While working on a project documenting the lives of displaced people around the world, Australian photographer Ashley Gilbertson found himself in the midst of the 2003 Allied invasion of Iraq. As an unaffiliated photojournalist, Gilbertson visited the places other photographers wouldn’t.
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Whether or not Socrates was right to assert that the unexamined life is not worth living, the last few months in publishing bolster the argument that the well-lived life is worth examining with a bumper crop of biographies.
Everyone likes to eat; in fact, everyone has to eat. Adrian Butash, author of Bless This Food, is no different in this regard. What sets him apart is his dedication to truly appreciating every meal for the blessing that it is, and giving thanks for the friends with whom he’s gathered-and not just on Thanksgiving Day.
Just as the Book Den (15 E. Anapamu St.) intersects visual art and the written word by exhibiting artwork among its well-stocked bookshelves, so does Judy Nilsen’s Visual Wisdom, thus titled for its imaginative pairing of assemblage art with quotations, which graces the beloved bookshop’s walls through the month of November. Among the assemblage of reasons to take a peek:
Clark Emmons is an honest-to-goodness cowboy, and he’s got the grace and integrity of a man who has lived the life that is right for him. Born in 1919, he spent much of his boyhood in Lompoc roaming the hills, wandering along the creeks, and learning the ways of the outdoors.
Michael Jackson is 100 percent innocent, and his 2005 trial on charges of child molestation was an outrageously expensive witch hunt solely designed by then Santa Barbara County District Attorney Tom Sneddon to dethrone a successful black celebrity.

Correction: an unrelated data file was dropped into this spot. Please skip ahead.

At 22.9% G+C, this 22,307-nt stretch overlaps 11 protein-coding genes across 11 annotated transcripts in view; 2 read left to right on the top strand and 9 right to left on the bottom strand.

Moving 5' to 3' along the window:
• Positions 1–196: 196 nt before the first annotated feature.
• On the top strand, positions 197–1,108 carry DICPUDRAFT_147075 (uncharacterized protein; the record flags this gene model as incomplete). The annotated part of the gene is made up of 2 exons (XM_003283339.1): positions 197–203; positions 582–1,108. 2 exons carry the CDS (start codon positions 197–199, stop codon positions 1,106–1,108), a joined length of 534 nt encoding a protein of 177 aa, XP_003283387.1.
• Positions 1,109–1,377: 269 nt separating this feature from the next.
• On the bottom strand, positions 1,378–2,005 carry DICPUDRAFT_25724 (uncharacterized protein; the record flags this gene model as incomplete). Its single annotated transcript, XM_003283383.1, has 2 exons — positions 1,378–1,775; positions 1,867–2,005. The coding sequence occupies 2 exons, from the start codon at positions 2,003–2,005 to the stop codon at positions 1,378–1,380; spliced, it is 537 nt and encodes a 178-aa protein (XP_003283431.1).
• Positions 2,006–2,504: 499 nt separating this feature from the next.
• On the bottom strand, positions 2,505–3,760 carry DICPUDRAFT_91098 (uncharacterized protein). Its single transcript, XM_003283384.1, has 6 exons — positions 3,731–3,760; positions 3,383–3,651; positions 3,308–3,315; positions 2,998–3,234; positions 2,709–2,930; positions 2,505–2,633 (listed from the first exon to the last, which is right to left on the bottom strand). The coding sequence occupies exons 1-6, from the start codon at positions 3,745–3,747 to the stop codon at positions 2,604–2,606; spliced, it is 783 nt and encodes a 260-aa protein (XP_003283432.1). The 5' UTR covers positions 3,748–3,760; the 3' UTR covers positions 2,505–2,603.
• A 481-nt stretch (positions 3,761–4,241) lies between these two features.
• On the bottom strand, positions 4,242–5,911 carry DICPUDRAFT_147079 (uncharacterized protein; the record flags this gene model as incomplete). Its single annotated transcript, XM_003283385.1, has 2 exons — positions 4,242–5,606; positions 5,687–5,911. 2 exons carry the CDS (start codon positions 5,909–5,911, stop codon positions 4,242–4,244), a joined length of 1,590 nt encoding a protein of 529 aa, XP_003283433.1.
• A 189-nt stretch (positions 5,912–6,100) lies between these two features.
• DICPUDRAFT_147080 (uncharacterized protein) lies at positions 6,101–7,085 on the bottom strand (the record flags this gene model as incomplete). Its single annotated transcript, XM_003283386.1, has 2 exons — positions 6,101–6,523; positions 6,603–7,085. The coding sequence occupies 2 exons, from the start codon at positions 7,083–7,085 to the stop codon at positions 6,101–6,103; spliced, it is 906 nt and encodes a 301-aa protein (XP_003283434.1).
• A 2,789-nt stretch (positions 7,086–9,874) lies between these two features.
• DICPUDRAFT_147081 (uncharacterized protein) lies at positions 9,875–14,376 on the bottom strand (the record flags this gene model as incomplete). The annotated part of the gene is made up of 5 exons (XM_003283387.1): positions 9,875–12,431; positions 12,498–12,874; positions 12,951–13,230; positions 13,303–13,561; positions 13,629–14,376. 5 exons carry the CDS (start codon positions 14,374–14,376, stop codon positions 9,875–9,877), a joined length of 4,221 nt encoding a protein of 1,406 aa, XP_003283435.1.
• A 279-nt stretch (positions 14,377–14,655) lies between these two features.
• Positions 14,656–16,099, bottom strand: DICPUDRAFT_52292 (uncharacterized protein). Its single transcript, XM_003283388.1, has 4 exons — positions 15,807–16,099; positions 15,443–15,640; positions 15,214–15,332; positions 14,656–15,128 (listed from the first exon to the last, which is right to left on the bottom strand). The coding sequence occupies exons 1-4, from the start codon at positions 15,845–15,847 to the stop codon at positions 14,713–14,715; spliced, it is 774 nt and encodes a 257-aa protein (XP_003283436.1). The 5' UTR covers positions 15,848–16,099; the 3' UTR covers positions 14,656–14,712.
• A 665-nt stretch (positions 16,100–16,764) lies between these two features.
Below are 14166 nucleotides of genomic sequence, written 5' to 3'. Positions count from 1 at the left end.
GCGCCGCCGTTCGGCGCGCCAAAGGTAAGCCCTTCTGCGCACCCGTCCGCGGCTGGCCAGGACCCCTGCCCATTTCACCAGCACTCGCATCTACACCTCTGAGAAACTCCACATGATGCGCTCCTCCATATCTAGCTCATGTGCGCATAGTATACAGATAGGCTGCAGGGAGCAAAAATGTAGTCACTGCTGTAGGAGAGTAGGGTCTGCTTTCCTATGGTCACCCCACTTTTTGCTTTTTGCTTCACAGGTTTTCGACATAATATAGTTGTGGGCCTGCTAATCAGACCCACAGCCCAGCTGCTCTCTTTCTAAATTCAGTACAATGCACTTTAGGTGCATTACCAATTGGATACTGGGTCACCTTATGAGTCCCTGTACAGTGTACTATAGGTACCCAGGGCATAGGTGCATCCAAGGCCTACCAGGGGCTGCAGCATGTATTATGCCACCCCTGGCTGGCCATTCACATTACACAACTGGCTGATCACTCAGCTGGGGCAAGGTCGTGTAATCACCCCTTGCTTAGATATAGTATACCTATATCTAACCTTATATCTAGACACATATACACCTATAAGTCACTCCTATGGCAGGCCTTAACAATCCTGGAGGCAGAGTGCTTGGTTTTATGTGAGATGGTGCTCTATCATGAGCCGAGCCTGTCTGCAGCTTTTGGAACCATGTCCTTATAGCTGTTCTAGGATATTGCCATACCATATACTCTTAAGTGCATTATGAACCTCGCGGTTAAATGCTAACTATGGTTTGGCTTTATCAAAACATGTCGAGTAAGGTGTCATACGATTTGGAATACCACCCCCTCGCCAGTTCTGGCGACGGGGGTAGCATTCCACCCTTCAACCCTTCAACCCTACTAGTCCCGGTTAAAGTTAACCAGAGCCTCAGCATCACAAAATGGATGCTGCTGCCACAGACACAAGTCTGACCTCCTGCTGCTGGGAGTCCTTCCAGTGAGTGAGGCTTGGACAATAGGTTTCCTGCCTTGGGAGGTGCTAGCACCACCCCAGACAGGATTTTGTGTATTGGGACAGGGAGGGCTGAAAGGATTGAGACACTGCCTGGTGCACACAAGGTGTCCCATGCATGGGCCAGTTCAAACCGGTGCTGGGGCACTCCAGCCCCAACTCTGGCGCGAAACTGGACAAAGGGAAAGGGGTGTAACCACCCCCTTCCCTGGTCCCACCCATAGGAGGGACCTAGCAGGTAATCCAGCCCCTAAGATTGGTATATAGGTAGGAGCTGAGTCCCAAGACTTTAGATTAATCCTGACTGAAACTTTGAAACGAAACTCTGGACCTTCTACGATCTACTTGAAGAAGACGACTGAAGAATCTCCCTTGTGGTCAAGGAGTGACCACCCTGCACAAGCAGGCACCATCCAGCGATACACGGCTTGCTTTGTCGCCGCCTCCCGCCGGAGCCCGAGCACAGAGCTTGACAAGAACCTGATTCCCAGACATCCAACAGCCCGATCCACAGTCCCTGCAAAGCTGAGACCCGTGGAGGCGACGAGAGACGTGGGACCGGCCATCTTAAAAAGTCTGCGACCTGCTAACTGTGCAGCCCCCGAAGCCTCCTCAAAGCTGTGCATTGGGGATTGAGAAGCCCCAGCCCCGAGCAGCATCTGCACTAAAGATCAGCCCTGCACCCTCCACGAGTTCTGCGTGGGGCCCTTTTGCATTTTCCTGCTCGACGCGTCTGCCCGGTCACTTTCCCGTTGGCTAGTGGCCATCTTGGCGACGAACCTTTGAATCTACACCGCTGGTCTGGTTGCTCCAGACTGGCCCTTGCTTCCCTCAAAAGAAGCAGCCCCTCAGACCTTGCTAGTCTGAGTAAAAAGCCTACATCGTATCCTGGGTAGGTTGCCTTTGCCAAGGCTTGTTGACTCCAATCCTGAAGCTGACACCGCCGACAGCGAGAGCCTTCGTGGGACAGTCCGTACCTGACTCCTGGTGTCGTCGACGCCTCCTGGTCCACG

For the vast majority of humankind’s existence, there’s been no talk whatsoever of rights. Throughout most of our history, we’ve seen ourselves as an undifferentiated mass, any given unit of which can and should be sacrificed for the good-real or imagined-of the whole.
In Boom: Voices of the Sixties, Personal Reflections on the ’60s and Today, former NBC Nightly News anchor Tom Brokaw offers a follow-up to The Greatest Generation, his best-selling book about the á¾½50s. Boom, like The Greatest Generation, is not really a history, and certainly isn’t a polemic; it’s an easygoing series of reflections about people Brokaw thinks exemplified the era.
I got to know Max Schott in the mid-1970s when I started teaching literature classes in the College of Creative Studies (CCS) at UCSB. This was just before he published his first book, Up Where I Used to Live: Stories. By then, Max had been teaching at CCS for nearly 10 years, beginning soon after Marvin Mudrick founded the college in 1967.